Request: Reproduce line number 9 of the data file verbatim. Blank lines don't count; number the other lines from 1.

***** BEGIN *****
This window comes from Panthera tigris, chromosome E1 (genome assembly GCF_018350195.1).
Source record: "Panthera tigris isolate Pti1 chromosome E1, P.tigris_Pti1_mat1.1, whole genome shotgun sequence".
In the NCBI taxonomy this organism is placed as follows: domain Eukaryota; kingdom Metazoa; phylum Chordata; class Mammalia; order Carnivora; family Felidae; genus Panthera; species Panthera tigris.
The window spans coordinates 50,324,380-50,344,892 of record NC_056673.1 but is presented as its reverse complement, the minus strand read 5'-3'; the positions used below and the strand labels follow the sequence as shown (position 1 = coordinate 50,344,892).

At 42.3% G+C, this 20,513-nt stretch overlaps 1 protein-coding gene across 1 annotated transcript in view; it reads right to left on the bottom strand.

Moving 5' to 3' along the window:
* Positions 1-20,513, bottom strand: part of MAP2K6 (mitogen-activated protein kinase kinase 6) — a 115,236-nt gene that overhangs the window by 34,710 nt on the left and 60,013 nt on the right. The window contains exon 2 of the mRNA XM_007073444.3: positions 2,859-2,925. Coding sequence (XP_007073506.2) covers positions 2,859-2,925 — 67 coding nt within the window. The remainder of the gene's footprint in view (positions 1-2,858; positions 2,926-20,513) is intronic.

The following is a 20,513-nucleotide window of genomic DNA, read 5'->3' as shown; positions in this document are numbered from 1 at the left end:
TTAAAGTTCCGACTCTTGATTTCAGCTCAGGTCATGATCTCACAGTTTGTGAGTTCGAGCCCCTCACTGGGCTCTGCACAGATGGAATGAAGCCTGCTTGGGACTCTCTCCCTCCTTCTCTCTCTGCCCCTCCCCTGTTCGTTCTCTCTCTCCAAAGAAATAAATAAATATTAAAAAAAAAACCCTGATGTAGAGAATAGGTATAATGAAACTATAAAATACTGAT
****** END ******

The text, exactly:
TTAAAGTTCCGACTCTTGATTTCAGCTCAGGTCATGATCTCACAGTTTGTGAGTTCGAGCCCCTCACTGGGCTCTGCACAGATGGAATGAAGCCTGCTTGGGACTCTCTCCCTCCTTCTCTCTCTGCCCCTCCCCTGTTCGTTCTCTCTCTCCAAAGAAATAAATAAATATTAAAAAAAAAACCCTGATGTAGAGAATAGGTATAATGAAACTATAAAATACTGAT